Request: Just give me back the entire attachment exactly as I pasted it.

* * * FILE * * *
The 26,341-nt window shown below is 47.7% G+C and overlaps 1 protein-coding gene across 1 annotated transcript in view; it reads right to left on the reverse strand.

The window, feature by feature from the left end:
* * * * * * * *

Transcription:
The 26,341-nt window shown below is 47.7% G+C and overlaps 1 protein-coding gene across 1 annotated transcript in view; it reads right to left on the reverse strand.

The window, feature by feature from the left end: